The C140 would bounce just by thinking about it and the citabria I could not screw up bad enough to make it bounce on landing.


The wing on the 140 needs more speed before it will “bite”. The Cub and 7 series airplanes have a better seat of the pants wing that will fly in a tail low attitude. You can finesse these airplanes in the air by accelerating in both horizontal and vertical direction with the tips of your fingers..... gives me chills thinking about it. :pilot:
I think I’ll go dig it out of the hangar. :thumbup:


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 Post subject: Re: Flying the Skywagon
PostPosted: 23 May 2019, 11:25 
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Tom, you remain one of my heroes.

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---the EFI, POF-----


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 Post subject: Re: Flying the Skywagon
PostPosted: 23 May 2019, 12:02 
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regret the day I sold my 185 for sure.


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 Post subject: Re: Flying the Skywagon
PostPosted: 24 May 2019, 07:21 
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Location: KGNF, Grenada, MS
Aircraft: C-180, C-195, J-3
Tom,

I agree with Stan. It just makes a guy/pilot smile when you hear those little hidden truths of pilotage.

You got the Pitts landing covered: orgasmic, near death experience. :thumbup:

Jg

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 Post subject: Re: Flying the Skywagon
PostPosted: 02 Jun 2019, 07:07 
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Aircraft: Cessna 180, T310R
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So my point is aptly made; this would be a difficult decision. Akin to making a choice between two children.

Mark, the first bit of good news is you can always come to Arkansas and fly my 180 again.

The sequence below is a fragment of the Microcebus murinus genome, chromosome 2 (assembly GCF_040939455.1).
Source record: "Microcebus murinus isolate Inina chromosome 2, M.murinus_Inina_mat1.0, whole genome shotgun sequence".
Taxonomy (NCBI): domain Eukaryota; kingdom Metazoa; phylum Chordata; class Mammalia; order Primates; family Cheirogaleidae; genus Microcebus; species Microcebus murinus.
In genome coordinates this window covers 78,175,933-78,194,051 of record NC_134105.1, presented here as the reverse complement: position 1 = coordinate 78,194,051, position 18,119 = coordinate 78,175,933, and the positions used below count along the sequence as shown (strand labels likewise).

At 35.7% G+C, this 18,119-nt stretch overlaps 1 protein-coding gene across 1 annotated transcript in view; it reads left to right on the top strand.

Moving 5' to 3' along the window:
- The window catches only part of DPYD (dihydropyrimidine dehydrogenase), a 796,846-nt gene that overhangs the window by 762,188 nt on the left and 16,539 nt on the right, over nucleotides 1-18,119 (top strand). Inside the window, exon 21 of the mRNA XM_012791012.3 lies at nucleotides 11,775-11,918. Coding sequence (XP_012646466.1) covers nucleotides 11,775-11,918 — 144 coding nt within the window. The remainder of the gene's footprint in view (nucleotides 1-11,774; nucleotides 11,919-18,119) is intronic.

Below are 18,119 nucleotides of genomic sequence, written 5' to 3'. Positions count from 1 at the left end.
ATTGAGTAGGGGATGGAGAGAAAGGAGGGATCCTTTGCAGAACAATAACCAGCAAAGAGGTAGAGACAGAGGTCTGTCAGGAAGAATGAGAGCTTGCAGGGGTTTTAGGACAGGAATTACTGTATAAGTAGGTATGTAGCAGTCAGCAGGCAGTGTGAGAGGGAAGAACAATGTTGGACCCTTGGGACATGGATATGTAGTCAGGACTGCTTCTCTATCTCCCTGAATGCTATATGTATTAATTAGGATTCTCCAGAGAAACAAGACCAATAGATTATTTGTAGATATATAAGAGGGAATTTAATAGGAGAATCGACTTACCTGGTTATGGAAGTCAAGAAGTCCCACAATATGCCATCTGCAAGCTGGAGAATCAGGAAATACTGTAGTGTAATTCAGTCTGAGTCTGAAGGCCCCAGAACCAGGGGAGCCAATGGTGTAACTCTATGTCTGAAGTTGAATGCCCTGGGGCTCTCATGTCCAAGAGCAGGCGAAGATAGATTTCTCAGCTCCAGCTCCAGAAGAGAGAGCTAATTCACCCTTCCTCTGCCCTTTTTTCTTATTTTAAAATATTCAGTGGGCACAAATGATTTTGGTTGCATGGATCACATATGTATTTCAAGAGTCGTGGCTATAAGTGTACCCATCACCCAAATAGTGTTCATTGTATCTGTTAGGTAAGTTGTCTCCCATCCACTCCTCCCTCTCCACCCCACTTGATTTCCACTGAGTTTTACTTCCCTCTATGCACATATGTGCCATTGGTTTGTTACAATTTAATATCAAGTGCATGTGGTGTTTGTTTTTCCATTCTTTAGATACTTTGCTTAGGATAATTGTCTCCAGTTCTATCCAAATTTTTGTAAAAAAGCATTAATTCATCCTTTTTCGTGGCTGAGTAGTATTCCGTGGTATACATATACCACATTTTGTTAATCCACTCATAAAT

The second bit of good news is I have a friend at Hidden Valley that has a 195. He would be a good candidate for an adventure as he suffers from an affliction called FOMO, you know, Fear Of Missing Out.


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 Post subject: Re: Flying the Skywagon
PostPosted: 02 Jun 2019, 09:59 
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Username Protected wrote:
So my point is aptly made; this would be a difficult decision. Akin to making a choice between two children.

Mark, the first bit of good news is you can always come to Arkansas and fly my 180 again.
The second bit of good news is I have a friend at Hidden Valley that has a 195. He would be a good candidate for an adventure as he suffers from an affliction called FOMO, you know, Fear Of Missing Out.


My next trip to Arkansas will require a leg to Hidden Valley! I’m all in!!!

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 Post subject: Re: Flying the Skywagon
PostPosted: 02 Jun 2019, 12:45 
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Quote:
To me, the difficulty of the 180 is its tendency to skip at touch down. Unless heavily loaded, which is not the training scenario, the damn thing dances when it touches down. If the pilot lets that become a distraction, he will ground loop. The trick is to ignore it. When it skips just keep "landing attitude" and let her lose the excess energy.



Whether a Citabria is better than a Cub to transition to a 180 has more to do with the landing gear than the flight characteristics (imho). Except for the early Citabrias with oleo gear, the spring gear on the Citabria probably better prepares you for the spring gear on a 180.

As JGG said above, it is the spring gear dance that causes problems, Oleo and rubber shock cords are way more forgiving.


I instructed about 500 hours in Citabrias... my 180 time is about 1500+ in C188s.

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Jeff

soloed in a land of Superhomers/ Cessna 150, retired with Proline 21/ CJ4.


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 Post subject: Re: Flying the Skywagon
PostPosted: 04 Jun 2019, 08:36 
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Aircraft: C400
I often hear of 180s and 185s being "skittish" or similar on landing. The landing gear is springy, but there is often another reason.

Many of these airplanes have been "upgraded" with bigger tailwheels, 10" wheels or even the Alaska "fat boy" tires and wheels. With the smaller, 600 tires on the mains, this changes the pitch angle of the airplane when it is on 3 wheels. The result is that on initial touchdown in the 3-point, the wing is not stalled, and only looses lift gradually as it slows down. This causes some extra skittishness.

If you have a plane with a larger tailwheel, it will be better behaved if you stick with 8.50s or bigger on the mains, so that the wing is stalled upon touchdown.